The Canadian banking system consists of twenty-three "chartered" banks with some 2,200 branches scattered throughout the Dominion. These banks are privately owned and managed, but they operate under a uniform law and are subject to the general supervision of the Government. The bank act creating the present system was passed in 1870 and every ten years it is revised. No bank.can be chartered with less than $500,-000 of capital. This large capital requirement discourages the establishment of new banks, and banking facilities are extended by increasing the branches and the capital of the existing institutions. Canadian banks are allowed to establish branches in foreign countries.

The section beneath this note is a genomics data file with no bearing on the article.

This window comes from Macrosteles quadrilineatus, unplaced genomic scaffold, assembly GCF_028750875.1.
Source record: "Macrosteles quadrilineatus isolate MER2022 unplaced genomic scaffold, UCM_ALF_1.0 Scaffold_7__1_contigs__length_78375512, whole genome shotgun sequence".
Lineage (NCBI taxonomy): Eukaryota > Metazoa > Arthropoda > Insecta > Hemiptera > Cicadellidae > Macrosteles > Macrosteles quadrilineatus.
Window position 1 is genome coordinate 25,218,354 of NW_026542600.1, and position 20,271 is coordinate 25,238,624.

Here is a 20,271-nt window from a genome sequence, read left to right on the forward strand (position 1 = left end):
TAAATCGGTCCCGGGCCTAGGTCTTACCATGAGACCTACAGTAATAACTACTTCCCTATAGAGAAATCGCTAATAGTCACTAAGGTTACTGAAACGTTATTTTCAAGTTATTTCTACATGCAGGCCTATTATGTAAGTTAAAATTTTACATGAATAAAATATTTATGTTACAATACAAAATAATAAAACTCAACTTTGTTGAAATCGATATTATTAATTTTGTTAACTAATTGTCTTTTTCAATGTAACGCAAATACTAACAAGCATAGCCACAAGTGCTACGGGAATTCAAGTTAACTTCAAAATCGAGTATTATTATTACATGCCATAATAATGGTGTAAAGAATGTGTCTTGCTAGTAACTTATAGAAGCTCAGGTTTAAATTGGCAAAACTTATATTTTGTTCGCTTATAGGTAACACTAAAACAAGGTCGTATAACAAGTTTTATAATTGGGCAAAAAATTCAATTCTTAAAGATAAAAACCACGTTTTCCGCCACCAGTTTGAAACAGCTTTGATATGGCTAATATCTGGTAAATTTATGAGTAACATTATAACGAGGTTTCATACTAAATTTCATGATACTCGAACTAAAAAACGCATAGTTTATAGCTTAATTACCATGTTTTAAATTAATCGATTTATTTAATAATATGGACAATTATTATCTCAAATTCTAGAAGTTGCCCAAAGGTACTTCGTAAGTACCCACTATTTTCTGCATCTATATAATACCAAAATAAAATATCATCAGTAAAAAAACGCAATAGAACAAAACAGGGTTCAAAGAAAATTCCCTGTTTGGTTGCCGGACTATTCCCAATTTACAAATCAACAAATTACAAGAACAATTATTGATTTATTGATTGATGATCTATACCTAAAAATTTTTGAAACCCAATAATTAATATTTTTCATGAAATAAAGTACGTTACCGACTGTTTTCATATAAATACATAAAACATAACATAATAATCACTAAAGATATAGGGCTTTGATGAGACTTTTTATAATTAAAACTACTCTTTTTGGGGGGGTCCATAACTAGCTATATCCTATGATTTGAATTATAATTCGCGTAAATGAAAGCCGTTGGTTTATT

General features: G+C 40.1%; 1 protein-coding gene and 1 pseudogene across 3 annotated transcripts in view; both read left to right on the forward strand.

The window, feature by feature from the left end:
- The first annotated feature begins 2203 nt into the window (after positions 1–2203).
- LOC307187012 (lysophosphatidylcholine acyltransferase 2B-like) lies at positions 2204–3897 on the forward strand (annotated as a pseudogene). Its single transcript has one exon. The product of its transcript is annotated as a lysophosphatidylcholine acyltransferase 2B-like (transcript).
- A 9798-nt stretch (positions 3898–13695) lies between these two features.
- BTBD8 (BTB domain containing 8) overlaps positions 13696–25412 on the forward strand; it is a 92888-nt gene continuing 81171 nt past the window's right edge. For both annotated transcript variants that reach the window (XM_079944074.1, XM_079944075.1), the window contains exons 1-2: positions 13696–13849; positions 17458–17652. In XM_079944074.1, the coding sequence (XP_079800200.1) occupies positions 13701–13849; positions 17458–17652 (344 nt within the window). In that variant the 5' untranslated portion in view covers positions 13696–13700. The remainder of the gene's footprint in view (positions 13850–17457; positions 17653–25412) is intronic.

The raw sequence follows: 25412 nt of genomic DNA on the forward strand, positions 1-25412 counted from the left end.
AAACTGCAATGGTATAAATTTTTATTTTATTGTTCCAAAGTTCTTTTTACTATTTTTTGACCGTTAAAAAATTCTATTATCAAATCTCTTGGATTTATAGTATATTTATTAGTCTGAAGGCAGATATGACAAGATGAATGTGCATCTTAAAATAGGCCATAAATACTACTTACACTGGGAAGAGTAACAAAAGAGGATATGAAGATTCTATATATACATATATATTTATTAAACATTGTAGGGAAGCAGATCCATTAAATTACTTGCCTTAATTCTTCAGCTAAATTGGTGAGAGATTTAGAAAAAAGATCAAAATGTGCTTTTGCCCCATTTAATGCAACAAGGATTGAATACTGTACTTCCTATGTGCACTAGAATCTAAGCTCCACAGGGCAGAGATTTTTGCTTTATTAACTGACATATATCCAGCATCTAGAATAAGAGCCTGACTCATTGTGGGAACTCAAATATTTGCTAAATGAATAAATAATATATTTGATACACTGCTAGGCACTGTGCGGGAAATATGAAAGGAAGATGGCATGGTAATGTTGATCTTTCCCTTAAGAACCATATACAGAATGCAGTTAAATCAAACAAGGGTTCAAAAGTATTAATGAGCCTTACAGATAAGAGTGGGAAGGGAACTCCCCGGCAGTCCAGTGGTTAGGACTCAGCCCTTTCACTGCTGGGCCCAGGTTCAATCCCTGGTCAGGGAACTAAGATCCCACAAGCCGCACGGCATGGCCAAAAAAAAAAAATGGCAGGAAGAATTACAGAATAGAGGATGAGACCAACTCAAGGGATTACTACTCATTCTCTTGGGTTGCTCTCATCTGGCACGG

Canada's monetary system is substantially the same as ours, though the bank note currency is much more elastic. The gold coins of the United States and the sovereign of England are legal tender. Until 1908 all Canadian coins were minted either in England or in the United States, but in that year a branch of the British mint was established in Ottawa. The paper currency consists of Dominion notes and bank notes. The former are legal tender and may be issued to any amount. The law requires, however, that for $30,000,000 of these notes the finance department shall hold a 25 per cent reserve in gold and government securities, and that all issues above $30,000,000 shall be protected by an equal amount of gold. They are, therefore, gold certificates rather than credit notes. They may be issued in any denomination, but experience shows that they are most needed in large bills for use in bank reserves and in $1 and $2 bills for pocket and till money, the banks not being permitted to issue notes under $5.